Perhaps this new movie could explain how Exegol came to be, and how the Final Order was created, to give Episode 9 additional context. But if The Mandalorian has shown us anything, it’s surely that all of the best Star Wars stories are waiting to be told far away from anyone with the surname ‘Skywalker’ or ‘Palpatine’.
Our Star Wars: The Rise of Skywalker review

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Bose Home Speaker deals offer big sound for less this weekend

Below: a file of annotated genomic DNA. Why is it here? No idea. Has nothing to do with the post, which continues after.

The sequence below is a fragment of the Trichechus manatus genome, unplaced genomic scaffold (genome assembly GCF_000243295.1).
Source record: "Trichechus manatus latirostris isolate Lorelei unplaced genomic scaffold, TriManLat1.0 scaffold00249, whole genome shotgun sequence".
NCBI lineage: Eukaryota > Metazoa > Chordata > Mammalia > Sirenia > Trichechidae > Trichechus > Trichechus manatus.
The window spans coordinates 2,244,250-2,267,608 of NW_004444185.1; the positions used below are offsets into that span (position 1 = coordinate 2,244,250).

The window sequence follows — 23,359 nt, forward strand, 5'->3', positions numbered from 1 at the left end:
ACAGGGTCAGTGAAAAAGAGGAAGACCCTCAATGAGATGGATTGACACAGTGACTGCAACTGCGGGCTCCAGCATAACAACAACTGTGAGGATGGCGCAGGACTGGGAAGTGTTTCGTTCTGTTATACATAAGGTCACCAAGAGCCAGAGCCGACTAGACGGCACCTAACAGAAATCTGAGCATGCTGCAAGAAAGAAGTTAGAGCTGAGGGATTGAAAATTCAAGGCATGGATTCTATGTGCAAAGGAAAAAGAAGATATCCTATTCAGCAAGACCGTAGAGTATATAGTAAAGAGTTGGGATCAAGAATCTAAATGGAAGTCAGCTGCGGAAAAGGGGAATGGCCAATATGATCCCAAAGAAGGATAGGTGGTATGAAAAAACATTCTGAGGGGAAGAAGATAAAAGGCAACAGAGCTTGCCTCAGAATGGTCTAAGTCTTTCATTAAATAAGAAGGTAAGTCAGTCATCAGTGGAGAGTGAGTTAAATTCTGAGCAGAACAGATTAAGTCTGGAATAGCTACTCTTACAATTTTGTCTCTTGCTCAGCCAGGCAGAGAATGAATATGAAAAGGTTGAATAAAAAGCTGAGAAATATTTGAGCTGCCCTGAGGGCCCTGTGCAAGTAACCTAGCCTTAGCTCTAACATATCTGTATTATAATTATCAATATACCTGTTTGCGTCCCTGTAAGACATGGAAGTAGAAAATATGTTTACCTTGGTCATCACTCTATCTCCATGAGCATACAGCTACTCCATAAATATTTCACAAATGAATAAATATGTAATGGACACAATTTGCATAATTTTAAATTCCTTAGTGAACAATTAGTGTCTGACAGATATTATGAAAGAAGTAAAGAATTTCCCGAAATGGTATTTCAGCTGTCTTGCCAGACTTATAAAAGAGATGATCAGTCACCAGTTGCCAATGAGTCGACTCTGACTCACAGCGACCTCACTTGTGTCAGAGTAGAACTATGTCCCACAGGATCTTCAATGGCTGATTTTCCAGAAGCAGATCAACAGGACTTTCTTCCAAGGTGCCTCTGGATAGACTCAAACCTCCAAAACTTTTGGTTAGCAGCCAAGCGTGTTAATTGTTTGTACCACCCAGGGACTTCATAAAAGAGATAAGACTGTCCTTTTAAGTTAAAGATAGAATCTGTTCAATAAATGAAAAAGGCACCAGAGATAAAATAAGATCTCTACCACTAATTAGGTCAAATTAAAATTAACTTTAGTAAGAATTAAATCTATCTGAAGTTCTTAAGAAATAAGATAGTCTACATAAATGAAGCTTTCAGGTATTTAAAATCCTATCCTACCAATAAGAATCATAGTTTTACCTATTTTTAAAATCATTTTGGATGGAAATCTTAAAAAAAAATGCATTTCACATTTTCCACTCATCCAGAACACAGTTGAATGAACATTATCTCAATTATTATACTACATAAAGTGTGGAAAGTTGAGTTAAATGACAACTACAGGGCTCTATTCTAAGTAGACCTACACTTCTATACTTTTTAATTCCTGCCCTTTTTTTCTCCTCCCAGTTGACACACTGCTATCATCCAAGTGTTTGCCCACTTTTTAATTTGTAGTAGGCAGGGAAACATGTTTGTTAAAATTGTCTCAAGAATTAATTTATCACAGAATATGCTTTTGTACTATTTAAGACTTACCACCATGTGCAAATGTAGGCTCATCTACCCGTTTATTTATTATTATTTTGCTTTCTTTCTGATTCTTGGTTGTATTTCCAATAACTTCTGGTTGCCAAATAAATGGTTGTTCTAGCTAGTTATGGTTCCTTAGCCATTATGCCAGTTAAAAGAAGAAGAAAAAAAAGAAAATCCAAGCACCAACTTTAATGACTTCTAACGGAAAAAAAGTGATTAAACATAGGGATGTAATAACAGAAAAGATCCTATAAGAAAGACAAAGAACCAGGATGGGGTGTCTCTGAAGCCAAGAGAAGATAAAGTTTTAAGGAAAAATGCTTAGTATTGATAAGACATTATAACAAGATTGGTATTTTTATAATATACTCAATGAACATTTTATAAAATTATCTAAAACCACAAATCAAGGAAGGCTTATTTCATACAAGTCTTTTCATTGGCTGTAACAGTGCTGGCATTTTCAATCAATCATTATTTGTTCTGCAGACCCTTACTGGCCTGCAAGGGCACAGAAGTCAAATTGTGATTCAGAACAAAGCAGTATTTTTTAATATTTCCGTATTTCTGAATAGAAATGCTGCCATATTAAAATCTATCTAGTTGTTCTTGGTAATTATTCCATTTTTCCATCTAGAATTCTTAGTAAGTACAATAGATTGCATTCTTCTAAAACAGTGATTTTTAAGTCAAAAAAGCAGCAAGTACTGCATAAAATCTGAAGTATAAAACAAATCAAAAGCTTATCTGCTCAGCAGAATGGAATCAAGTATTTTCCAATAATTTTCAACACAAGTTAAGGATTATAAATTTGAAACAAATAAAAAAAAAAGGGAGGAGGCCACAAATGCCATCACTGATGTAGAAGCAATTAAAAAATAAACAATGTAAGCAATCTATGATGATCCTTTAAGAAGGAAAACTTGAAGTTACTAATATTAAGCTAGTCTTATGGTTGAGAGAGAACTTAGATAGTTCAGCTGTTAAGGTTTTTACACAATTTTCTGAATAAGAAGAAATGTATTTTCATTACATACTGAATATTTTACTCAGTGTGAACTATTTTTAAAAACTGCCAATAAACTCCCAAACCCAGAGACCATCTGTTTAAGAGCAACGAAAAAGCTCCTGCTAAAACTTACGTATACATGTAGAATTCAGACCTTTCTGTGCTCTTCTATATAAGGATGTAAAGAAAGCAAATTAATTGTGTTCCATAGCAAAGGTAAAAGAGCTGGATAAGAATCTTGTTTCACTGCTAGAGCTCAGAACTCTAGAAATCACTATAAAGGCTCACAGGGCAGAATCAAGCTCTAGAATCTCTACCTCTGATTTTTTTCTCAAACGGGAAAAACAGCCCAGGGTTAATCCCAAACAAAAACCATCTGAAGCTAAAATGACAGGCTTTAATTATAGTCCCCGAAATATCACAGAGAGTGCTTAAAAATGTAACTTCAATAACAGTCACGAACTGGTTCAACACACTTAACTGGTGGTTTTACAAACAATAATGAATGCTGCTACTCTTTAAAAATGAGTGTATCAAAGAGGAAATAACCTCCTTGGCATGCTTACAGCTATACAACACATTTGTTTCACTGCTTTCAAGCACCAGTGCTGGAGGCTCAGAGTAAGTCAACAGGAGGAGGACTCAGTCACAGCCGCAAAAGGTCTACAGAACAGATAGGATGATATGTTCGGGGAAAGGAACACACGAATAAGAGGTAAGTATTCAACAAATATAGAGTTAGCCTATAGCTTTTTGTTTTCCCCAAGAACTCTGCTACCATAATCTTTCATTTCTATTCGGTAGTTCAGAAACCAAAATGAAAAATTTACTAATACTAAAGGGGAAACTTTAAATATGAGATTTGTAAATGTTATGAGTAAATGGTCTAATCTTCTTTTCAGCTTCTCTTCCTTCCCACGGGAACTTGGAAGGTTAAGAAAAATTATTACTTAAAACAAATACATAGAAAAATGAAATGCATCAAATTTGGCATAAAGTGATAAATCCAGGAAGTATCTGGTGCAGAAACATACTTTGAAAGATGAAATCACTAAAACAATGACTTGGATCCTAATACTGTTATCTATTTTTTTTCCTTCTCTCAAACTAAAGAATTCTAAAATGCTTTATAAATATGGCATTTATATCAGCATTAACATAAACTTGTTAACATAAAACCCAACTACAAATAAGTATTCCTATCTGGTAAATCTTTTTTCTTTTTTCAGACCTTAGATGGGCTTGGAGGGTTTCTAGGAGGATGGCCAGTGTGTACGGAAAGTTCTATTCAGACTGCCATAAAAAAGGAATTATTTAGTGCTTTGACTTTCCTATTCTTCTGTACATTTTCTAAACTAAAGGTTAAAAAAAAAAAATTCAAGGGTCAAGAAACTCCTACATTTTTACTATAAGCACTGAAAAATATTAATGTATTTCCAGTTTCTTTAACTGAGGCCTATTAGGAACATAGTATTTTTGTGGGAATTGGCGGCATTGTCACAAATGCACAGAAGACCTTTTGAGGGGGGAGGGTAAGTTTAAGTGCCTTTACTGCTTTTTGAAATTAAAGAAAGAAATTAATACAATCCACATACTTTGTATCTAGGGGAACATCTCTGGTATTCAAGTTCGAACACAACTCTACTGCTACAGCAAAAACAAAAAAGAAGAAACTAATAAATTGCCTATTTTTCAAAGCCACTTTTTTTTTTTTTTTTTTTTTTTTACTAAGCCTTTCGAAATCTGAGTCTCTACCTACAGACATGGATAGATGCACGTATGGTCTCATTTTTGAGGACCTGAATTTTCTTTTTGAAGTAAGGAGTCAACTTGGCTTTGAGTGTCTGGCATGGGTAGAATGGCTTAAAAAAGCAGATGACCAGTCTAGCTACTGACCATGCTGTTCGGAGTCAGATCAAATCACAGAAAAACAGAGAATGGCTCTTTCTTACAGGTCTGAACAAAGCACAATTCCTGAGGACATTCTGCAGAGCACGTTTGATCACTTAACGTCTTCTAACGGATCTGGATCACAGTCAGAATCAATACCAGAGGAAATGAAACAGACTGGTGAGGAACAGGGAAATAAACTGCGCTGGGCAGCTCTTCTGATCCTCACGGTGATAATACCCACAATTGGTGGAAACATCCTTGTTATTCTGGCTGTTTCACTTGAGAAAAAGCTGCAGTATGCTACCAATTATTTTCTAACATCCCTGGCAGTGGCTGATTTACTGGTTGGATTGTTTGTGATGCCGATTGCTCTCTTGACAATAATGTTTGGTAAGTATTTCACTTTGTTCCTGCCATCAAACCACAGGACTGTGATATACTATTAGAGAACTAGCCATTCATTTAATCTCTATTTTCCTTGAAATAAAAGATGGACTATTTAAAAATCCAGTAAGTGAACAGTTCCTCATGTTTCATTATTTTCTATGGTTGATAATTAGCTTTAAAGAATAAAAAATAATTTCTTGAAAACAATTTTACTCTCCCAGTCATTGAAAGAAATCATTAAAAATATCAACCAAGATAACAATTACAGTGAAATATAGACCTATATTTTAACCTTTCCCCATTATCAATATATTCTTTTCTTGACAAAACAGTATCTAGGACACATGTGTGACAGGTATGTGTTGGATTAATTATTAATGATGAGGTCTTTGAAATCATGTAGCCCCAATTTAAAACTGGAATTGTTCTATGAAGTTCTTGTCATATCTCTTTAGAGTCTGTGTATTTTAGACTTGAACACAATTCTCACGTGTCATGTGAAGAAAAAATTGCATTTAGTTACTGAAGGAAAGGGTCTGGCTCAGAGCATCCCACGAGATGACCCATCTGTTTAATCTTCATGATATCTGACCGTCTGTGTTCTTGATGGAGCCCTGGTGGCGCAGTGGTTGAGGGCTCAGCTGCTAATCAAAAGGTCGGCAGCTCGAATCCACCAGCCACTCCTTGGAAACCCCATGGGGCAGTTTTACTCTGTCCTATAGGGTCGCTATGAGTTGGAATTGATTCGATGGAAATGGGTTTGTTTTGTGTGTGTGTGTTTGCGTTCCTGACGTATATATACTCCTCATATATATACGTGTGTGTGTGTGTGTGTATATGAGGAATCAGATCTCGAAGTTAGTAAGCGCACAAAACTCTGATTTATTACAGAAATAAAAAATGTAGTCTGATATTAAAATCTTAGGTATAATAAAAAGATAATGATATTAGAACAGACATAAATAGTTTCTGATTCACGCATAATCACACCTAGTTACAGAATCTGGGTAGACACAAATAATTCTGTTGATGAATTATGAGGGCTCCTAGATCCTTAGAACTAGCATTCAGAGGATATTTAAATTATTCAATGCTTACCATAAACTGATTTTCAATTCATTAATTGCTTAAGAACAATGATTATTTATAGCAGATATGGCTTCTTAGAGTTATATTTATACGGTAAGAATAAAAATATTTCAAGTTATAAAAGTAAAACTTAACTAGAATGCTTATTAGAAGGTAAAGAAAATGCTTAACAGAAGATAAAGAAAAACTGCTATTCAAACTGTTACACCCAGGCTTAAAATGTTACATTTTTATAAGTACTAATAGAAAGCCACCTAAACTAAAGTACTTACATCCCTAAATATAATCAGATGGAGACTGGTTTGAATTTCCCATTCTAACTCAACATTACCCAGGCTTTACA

Bose speaker deals are a great way to save cash on usually expensive premium audio. Bose are renowned for their powerful sound, leading the charge in high-quality listening across their range of headphones and speaker systems. This weekend, you can save on one of the most impressive Bose speakers out there – the Bose Home Speaker 500. This Bose speaker deal currently comes in at $299 / £339 – a good $100 discount in the US and around £60 off in the UK. That’s a fantastic price for an outstanding audio system, with two custom drivers pointed in opposite directions to create immersive, room-filling audio whatever the track. There’s plenty of Bose smarts inside this speaker, but you’ll also find your voice assistant of choice stashed away in the sleek shell as well. If you’re looking to spend slightly less, but still want that trusted Bose name and smart assistant functionality included, you’ll want to take a look at some cheaper Bose speaker deals. The successor to the 500, the Bose Home Speaker 300, is also available for less across the US and UK this weekend. You’ll find it for as little as $199 / £199 right now, making it an excellent pick up if you’re just looking for a cheap Bose speaker deal. The audio won’t hold up to the quality of the 500 model, but unless you’re an audiophile obsessed with finding the best sound out there, that’s not likely to matter – the Bose 300 doesn’t have bad sound quality by any stretch. Plus, there’s plenty of tech inside this cheap Bose speaker working to make your smart assistant experience even better. The result is a clean interaction with excellent voice pickup rarely found on speakers that can reach these levels of volume. These cheap Bose speaker deals offer some fantastic prices on smart home audio right now, but if you’re looking for something in their older range, or something more portable, why not check out all the latest Bose speaker prices.